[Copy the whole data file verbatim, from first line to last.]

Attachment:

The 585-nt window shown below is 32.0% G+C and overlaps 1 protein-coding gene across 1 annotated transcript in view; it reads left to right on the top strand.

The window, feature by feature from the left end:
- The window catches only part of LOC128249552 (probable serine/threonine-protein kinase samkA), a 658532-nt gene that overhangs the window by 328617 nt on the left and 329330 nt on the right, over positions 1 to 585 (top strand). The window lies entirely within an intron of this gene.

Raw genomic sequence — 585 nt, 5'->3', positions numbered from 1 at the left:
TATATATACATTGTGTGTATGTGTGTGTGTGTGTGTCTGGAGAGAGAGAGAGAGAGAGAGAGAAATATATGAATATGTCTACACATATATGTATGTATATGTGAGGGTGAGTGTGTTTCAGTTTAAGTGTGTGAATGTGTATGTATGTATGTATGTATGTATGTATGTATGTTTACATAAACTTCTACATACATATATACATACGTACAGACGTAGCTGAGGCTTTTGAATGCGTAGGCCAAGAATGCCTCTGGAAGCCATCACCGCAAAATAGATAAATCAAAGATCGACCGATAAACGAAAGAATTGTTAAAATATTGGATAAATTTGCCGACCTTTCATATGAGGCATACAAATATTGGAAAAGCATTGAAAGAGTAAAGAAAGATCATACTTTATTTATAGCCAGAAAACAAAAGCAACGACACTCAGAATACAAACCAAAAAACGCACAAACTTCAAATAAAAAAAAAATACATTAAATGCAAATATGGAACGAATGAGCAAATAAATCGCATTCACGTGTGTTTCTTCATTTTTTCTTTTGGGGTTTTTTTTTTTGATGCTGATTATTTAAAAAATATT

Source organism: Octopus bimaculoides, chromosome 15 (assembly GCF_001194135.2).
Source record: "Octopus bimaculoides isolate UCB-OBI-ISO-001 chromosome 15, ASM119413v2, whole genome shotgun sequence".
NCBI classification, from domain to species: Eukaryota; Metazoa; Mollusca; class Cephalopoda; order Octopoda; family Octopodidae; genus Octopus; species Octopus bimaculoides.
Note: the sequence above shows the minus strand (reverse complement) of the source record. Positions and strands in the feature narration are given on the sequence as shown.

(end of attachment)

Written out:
The 585-nt window shown below is 32.0% G+C and overlaps 1 protein-coding gene across 1 annotated transcript in view; it reads left to right on the top strand.

The window, feature by feature from the left end:
- The window catches only part of LOC128249552 (probable serine/threonine-protein kinase samkA), a 658532-nt gene that overhangs the window by 328617 nt on the left and 329330 nt on the right, over positions 1 to 585 (top strand). The window lies entirely within an intron of this gene.

Raw genomic sequence — 585 nt, 5'->3', positions numbered from 1 at the left:
TATATATACATTGTGTGTATGTGTGTGTGTGTGTGTCTGGAGAGAGAGAGAGAGAGAGAGAGAAATATATGAATATGTCTACACATATATGTATGTATATGTGAGGGTGAGTGTGTTTCAGTTTAAGTGTGTGAATGTGTATGTATGTATGTATGTATGTATGTATGTATGTTTACATAAACTTCTACATACATATATACATACGTACAGACGTAGCTGAGGCTTTTGAATGCGTAGGCCAAGAATGCCTCTGGAAGCCATCACCGCAAAATAGATAAATCAAAGATCGACCGATAAACGAAAGAATTGTTAAAATATTGGATAAATTTGCCGACCTTTCATATGAGGCATACAAATATTGGAAAAGCATTGAAAGAGTAAAGAAAGATCATACTTTATTTATAGCCAGAAAACAAAAGCAACGACACTCAGAATACAAACCAAAAAACGCACAAACTTCAAATAAAAAAAAAATACATTAAATGCAAATATGGAACGAATGAGCAAATAAATCGCATTCACGTGTGTTTCTTCATTTTTTCTTTTGGGGTTTTTTTTTTTGATGCTGATTATTTAAAAAATATT

Source organism: Octopus bimaculoides, chromosome 15 (assembly GCF_001194135.2).
Source record: "Octopus bimaculoides isolate UCB-OBI-ISO-001 chromosome 15, ASM119413v2, whole genome shotgun sequence".
NCBI classification, from domain to species: Eukaryota; Metazoa; Mollusca; class Cephalopoda; order Octopoda; family Octopodidae; genus Octopus; species Octopus bimaculoides.
Note: the sequence above shows the minus strand (reverse complement) of the source record. Positions and strands in the feature narration are given on the sequence as shown.